Flour: how to choose the right one

Common wheat or durum wheat? Regular flour or whole-wheat flour? Fine-ground or semolina flour? Organic or non-organic?

Whatever your choice, the important thing is to learn how to read the labels on the flour you choose to buy and possibly tracking its supply chain, too.
Flour cannot be found in nature and cannot be consumed as is. It originates from wheat and in order to decipher its qualities we must find out where it comes from.

First of all, we must understand how flour is made.
Whether it is made from spelt, wheat or any other cereal, it all starts off with the harvesting
of spikes which contain grains.
These are cleaned in order to completely or partially remove the fibre-filled bran from the
inner endosperm.

This varies based on whether white, refined or partially whole-wheat flour is being produced.
The next step is grinding – which was once done solely by stone – followed by sifting.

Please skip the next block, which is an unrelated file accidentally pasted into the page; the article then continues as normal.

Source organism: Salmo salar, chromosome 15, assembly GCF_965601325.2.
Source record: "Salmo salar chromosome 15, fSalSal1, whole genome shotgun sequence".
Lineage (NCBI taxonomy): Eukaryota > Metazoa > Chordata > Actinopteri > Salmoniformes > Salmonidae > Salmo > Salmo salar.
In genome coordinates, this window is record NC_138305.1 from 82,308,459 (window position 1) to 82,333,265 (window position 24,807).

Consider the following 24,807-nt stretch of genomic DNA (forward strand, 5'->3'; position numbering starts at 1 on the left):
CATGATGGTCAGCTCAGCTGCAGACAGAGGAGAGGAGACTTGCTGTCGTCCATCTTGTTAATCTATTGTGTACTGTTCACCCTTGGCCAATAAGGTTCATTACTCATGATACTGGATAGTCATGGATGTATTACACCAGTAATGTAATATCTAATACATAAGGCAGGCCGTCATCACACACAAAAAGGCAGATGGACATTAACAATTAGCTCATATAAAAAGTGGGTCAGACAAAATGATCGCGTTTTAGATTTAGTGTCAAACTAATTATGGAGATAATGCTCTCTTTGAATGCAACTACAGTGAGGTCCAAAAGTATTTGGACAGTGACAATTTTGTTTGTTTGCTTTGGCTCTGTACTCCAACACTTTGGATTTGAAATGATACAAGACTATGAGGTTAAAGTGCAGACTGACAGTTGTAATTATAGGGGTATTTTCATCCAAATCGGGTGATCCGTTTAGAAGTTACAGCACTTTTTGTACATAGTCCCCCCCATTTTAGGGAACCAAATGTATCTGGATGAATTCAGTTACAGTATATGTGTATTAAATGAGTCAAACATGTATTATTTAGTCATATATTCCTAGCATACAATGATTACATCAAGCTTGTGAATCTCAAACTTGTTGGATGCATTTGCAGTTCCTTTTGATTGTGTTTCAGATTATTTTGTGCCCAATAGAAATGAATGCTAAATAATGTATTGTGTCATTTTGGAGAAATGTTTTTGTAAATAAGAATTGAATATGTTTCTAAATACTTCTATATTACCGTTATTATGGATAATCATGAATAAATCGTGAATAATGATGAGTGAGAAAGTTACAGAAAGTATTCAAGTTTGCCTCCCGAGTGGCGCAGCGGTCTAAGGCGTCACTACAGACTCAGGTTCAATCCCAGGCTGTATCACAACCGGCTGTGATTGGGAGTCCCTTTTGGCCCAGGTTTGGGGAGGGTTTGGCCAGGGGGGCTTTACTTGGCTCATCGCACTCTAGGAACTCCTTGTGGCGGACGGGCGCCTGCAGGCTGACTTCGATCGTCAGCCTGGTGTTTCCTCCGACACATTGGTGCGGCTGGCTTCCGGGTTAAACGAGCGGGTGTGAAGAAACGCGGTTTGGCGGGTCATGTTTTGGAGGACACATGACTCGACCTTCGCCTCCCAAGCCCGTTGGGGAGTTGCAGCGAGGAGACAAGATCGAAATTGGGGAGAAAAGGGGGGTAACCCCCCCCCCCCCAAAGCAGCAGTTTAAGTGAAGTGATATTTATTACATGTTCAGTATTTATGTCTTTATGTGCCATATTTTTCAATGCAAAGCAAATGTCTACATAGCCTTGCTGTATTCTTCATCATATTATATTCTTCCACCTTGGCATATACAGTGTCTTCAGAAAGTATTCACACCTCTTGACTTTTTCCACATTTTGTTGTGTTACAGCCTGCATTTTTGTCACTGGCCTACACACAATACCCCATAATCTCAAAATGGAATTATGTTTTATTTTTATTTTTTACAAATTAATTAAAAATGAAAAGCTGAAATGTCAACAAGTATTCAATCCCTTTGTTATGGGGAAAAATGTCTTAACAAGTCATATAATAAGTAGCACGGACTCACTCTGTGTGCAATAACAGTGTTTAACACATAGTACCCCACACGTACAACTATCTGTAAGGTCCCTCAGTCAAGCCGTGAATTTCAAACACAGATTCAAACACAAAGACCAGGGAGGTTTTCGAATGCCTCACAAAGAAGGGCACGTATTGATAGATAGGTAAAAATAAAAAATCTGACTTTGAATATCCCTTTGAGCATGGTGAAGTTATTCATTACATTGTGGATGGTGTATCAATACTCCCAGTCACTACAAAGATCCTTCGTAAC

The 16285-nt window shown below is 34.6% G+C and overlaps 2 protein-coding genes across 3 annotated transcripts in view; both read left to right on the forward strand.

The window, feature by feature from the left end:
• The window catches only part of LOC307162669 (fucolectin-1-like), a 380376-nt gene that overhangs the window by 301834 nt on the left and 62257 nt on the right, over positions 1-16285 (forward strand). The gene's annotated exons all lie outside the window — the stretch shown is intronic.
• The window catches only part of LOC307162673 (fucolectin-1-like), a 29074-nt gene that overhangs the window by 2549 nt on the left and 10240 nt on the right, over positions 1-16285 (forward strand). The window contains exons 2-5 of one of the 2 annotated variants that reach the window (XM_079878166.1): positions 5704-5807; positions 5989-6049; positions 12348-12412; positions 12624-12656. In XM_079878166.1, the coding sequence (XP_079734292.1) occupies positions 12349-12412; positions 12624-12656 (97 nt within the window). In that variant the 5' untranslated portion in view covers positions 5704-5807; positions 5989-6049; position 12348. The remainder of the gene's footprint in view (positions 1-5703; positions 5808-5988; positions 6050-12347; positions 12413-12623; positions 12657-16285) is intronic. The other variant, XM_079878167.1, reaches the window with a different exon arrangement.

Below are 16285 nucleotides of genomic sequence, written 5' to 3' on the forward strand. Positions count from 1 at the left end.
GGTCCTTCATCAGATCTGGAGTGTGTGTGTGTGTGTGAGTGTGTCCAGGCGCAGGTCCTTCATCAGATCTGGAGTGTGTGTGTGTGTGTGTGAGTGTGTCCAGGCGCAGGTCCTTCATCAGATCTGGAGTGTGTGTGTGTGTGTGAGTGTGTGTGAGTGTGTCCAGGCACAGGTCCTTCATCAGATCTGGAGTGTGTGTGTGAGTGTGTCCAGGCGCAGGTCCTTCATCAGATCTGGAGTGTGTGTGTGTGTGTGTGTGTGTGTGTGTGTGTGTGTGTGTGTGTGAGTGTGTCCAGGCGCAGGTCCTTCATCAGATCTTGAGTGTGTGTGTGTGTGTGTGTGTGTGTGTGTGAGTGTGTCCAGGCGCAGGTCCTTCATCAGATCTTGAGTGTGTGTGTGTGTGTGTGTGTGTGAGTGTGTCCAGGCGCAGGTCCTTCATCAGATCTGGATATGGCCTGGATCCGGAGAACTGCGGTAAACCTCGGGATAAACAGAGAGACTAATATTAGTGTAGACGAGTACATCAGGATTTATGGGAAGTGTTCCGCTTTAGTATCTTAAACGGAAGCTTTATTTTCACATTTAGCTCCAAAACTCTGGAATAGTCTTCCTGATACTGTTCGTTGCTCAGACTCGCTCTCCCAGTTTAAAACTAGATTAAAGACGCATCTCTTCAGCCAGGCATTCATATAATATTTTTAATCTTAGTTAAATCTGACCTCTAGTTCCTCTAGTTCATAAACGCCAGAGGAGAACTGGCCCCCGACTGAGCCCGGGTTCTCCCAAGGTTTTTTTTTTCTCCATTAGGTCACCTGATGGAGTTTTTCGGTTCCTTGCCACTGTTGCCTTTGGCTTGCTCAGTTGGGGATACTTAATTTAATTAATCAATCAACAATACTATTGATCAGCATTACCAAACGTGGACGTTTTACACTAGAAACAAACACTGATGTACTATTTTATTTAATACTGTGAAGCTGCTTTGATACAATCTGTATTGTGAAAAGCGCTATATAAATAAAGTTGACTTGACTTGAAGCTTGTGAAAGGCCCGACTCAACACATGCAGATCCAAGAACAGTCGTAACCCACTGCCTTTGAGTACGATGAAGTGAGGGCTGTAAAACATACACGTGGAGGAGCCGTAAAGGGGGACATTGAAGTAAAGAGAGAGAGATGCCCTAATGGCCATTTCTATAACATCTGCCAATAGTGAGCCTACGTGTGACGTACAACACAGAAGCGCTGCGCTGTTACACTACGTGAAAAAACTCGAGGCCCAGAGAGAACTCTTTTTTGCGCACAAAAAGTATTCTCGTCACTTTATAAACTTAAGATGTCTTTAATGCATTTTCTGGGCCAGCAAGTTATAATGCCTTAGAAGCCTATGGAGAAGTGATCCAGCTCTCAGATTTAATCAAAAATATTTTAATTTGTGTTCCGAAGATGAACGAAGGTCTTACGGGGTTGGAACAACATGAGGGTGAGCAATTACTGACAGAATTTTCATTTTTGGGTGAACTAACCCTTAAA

During this last step, the flour goes through a milling process that will lead to the production of various types of fine or coarse flour.
Nowadays the manufacturing and production of flour is a highly automated process.

For this reason, it must be monitored constantly as contaminations are easy and frequent.
For this reason, it is always best to opt for flour made in mills that make their own wheat.

This ensures that the product is completely free from toxic pesticides, herbicides and
chemical additives that are normally used to grow crops.


Like everything at Maestri Della Pasta, the selection of flour we use for our fresh pasta was preceded by an attentive analysis of its technological and nutritional qualities.
Though it is important for flour to be as manageable as possible, the quality of the protein content must not be affected.

The selection would not be justified otherwise.
We have a balance by choosing hard grain flours from Altamura.

Not only do these improve on the product’s organoleptic qualities, they also give it an ideal consistency for it to be bronze drawn thanks to its glass-like, thick granules.


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